Visa, MasterCard and merchant settlement, who should ultimately pay for it?

Source: On June 29,《The Wall Street Journal》 quoted a report that US credit card companies Visa and MasterCard reached a settlement with a merchant on a protracted antitrust lawsuit about credit card fees.

Visa and mastercard, including jpmorgan chase, citigroup and bank of America, will pay merchants about $6.5 billion for issuing debit and credit CARDS under the settlement.

Image from pixabay
It is unclear how credit card merchants and card-issuing banks will share the $6.5 billion.

According to reports, in 2016, a $5.7 billion settlement agreement between Visa and MasterCard was vetoed by the court. The US court overturned the 2013 old case and ruled that the $7.25 billion antitrust settlement agreement involving Visa, MasterCard and merchants was invalid.

The lawsuit was filed 10 years ago and the plaintiff was 1,200 US domestic businesses. The two parties reached the above settlement agreement in 2012, and the initial settlement amount was US$7.25 billion. However, some merchants withdrew from the agreement, resulting in a corresponding reduction in the final transaction amount.

In 2013, the original trial judge approved the settlement agreement, which is the largest antitrust agreement in US history.
In 2016, the US Court of Appeals overturned the previous ruling. The court held that the lawyer representing the original lawsuit did not guarantee the interests of the opposing merchants, and the court finally decided to veto the agreement.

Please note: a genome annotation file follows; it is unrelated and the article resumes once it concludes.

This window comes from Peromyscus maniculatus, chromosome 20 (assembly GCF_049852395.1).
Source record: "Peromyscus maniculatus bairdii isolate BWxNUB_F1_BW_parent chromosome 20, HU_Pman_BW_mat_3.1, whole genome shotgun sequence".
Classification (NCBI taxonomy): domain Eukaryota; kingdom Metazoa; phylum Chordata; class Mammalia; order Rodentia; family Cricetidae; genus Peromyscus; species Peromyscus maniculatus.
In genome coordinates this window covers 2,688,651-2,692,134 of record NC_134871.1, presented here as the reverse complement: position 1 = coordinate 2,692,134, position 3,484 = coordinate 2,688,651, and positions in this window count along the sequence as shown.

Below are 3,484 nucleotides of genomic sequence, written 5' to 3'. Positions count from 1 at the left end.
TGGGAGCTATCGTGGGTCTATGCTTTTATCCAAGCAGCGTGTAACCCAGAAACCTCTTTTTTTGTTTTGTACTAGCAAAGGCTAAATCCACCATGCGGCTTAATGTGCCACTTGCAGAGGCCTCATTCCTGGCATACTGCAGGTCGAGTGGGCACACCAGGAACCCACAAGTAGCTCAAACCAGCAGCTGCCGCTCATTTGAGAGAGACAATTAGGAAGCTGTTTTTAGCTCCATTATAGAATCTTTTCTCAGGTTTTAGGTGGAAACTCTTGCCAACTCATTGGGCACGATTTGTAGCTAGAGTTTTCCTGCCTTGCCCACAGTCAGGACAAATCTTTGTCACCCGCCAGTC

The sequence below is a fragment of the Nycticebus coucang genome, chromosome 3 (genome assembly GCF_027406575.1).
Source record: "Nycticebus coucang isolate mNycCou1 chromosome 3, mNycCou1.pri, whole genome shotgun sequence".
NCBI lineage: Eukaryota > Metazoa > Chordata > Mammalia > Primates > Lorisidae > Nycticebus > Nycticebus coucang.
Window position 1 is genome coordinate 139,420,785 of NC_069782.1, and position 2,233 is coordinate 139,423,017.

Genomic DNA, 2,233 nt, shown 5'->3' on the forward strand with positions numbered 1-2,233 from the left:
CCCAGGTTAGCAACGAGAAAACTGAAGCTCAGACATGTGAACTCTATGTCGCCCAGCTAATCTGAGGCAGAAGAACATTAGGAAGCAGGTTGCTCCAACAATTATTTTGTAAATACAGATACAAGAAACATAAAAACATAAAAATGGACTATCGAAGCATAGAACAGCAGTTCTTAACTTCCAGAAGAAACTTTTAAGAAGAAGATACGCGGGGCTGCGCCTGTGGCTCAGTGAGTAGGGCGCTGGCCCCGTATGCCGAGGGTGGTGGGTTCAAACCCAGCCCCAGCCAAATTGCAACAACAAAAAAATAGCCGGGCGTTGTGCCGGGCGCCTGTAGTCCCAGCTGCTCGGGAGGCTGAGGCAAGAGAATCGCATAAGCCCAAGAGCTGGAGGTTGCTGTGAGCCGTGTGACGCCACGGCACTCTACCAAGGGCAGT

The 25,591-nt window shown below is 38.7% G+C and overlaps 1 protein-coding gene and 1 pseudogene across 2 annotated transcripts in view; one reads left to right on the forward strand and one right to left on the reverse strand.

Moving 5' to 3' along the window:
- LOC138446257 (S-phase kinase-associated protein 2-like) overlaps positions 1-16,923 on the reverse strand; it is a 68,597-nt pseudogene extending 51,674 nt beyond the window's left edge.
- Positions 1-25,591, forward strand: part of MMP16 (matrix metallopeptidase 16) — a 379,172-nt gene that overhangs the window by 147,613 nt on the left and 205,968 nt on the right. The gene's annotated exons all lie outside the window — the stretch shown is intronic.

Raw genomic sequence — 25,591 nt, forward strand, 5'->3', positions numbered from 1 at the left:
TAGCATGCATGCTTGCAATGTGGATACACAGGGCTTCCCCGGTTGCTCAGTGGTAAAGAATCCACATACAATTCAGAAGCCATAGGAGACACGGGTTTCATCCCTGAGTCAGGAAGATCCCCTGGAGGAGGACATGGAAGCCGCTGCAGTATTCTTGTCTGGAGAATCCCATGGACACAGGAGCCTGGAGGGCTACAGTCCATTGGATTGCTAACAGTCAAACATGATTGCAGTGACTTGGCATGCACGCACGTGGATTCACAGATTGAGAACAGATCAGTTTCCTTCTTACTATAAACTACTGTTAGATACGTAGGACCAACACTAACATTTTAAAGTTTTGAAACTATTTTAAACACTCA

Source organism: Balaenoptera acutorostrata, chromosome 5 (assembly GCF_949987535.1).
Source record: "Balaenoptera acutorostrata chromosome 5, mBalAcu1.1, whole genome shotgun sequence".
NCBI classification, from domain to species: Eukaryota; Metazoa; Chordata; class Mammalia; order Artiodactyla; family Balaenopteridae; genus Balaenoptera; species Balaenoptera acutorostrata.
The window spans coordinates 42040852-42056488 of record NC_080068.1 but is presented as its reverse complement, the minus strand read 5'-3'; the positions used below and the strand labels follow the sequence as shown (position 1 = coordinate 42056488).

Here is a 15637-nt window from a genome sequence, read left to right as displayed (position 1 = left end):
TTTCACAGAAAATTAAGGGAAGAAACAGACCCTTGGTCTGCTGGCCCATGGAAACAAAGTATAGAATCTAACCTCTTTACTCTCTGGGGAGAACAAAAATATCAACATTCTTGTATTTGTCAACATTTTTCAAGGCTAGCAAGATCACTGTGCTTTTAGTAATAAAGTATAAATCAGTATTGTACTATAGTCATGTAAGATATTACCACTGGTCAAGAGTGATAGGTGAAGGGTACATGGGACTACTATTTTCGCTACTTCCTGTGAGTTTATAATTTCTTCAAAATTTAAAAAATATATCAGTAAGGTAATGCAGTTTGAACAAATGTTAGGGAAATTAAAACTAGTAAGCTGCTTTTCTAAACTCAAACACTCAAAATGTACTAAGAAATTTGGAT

There are five major credit card brands in the world. In addition to visa and master, there are also DinersClub, JCB (JapanCreditBureau) and American Express.

According to earlier reports, the American government is accusing Visa, mastercard, improper manipulation of the credit card fees, that is when consumers use a credit card or debit card, Visa and mastercard limit merchants to customers is recommended to use a cheaper means of payment, the stakeholders “exclusive competition” illegal activities.

For US users, even when paying through new online and mobile platforms such as Apple Pay and PayPal, US consumers still have a strong incentive to bind their credit cards to these platforms. This is an important difference between the United States and other markets such as China. In China, mobile payment systems such as Alipay have developed rapidly, and the fees charged to merchants are much lower, only about 0.6%.
The ruling is the largest antitrust agreement in U.S. history.

Since January 2004 to November 2012, the first type of access businesses can share Visa, mastercard, as much as $7.25 billion claims, but after the second category of the businessman with rules changing situation not enjoy compensation.

Amazon, target and many other businesses in the second category have been forced to drop lawsuits because of policy measures.